Spotlight: Meet Marjolaine Chaintreau Vice President, Citi Inclusive Finance

BFP: What is your purpose? What drives you? 

 

I want to drive the economic empowerment of underserved communities by applying business solutions and resources, so these communities become the center of long-term sustainability.

 

BFP: What do you do?

 

I am currently Vice President for Citi Inclusive Finance providing financing opportunities, banking solutions and digital payment platforms for micro & small businesses and underserved communities in Latin America and Africa. Citi Inclusive Finance is a specialist team that works across Citi businesses globally to develop solutions that enable the bank, its clients and partners to expand access to financial services and advance economic progress in underserved market segments.

 

Citi’s work in this space is unique because our global footprint enables us to take on projects that require local currency, on-the-ground expertise and broad networks. We work with leading microfinance institutions, banks, corporations, governments, development agencies, non-profits, investors and service providers to develop and deliver diverse financing solutions; digital and mobile financial services; inclusive supply chain solutions; and payment technologies, among others. These activities are embedded into Citi’s core businesses and policies, rather than in a separate social responsibility unit.

 

BFP: What is the best part about your job?

 

The best part of my job is working with clients to expand access to financial services and contribute to the development of great social enterprises and scalable business platforms. As we see these market-based solutions scale up, we also see more sustainable impact in communities. For example, through Citi’s partnership with the Overseas Private Investment Corporation, more than one million female micro-business owners have benefitted from nearly $400 million in loans to grow their business in 24 different countries.

 

BFP: What has been your greatest challenge?

 

One of the greatest challenges is the scale and replication of successful models. There are still two billion people who are unbanked, according to The World Bank. That makes it harder for them to pay for what they need, safely save for the future or invest in their children’s education. That’s why our main focus is to build replicable programs, with strong partners from across sectors and integrating innovative and digital solutions. For example, in the Dominican Republic, Citi created Citi Mobile Collect. This makes it possible for small businesses and micro distributors to replace cash payments to their merchandise suppliers with mobile transactions, improving efficiency, security and reducing cost, whilst advancing financial inclusion.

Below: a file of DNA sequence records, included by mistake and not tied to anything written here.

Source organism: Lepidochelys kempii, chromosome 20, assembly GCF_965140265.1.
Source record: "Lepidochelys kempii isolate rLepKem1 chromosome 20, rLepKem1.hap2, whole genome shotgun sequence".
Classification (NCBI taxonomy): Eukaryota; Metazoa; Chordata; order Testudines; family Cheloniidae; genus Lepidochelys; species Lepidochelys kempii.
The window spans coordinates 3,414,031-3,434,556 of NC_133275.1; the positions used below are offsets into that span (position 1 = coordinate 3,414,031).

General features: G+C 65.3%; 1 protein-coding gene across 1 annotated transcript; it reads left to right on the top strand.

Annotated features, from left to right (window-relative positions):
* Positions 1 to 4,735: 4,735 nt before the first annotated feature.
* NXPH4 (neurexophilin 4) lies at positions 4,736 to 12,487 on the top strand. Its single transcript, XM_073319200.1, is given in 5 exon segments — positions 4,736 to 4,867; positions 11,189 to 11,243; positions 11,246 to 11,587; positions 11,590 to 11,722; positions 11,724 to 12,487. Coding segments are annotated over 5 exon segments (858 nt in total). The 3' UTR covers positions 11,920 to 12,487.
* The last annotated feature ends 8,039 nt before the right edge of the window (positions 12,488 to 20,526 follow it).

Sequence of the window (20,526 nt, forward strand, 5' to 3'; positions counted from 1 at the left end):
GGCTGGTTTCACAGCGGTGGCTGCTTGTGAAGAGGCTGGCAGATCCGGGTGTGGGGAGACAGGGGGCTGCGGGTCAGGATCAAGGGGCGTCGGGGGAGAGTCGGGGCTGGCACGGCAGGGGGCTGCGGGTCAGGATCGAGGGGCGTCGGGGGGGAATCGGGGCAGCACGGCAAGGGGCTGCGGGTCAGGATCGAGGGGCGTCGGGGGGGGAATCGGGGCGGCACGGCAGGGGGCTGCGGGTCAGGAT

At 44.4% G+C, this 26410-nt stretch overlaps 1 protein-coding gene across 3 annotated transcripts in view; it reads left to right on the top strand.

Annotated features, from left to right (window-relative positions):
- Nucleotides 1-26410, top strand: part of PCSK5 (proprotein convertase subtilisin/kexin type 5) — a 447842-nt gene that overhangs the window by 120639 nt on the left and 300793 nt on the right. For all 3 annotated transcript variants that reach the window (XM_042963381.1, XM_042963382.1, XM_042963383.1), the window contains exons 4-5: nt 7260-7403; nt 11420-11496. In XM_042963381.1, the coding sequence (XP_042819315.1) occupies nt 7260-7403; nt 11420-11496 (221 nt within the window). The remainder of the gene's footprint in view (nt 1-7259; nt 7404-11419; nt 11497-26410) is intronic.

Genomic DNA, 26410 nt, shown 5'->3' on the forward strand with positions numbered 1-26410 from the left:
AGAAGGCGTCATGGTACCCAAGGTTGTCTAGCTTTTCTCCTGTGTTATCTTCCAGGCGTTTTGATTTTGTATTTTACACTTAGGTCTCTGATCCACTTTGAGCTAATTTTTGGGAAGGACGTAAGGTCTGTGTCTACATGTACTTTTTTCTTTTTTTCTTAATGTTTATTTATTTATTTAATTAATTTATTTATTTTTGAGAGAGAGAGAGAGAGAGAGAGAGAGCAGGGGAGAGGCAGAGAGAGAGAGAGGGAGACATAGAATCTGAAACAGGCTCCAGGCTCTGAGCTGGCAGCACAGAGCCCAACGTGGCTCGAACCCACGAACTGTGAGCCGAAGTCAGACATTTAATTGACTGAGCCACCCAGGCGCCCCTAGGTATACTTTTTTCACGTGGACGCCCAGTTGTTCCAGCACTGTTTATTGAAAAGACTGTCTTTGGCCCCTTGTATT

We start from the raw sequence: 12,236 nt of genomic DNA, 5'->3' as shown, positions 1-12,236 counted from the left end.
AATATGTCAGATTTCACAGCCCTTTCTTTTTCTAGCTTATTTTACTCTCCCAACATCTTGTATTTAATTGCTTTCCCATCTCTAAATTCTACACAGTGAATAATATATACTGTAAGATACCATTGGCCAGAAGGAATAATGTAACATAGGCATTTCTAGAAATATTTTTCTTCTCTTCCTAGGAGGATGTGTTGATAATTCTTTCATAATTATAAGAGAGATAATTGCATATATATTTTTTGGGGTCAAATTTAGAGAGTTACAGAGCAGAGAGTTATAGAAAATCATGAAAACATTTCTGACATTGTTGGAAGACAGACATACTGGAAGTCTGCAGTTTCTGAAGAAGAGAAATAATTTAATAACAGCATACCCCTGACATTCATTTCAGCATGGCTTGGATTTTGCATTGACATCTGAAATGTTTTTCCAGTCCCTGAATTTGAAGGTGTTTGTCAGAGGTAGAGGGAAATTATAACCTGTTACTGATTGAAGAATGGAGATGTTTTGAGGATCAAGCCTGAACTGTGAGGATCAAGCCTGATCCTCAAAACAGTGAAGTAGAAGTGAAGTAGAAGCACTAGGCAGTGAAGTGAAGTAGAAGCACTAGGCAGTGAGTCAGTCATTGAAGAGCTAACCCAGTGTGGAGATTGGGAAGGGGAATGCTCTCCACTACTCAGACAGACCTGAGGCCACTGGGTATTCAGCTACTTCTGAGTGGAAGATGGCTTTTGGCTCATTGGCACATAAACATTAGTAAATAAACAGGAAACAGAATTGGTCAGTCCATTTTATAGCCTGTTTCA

BFP: What has been the secret of your success?

 

Energy, humility and persistence! Building scalable, sustainable models and commercial partnerships for change takes time and requires continued energy and humility to learn, test, improve processes and reiterate. One of the most important drivers of success is building the right team of complementary partners and to ensure all players have aligned interests and appropriate incentives for the model to succeed.

 

BFP: If someone wants to do what you do – where do they start?

 

In the field of business and social impact, I think it is important to build professional expertise in a technical area with deep understanding of development issues, as well as the flexibility to adapt and understand different environments. I started my career working for a microfinance institution in India, and then joined Citi in the corporate and investment banking division. These experiences were at two different ends of the financial system spectrum, but have helped me better approach the work I do today.

 

BFP: What do you hope to get out of being part of the BFP community?

 

The BFP community is very important to make sure we can learn from each other, meet the right partners and disseminate the most effective methodologies and business models. The community is so special because it goes across sectors and players: for-profit/non-profit institutions, impact/mainstream investors, public/private sector, as well as corporations/governments. No one organization can achieve its full impact in isolation. The key to business fighting poverty is cooperation between institutions.

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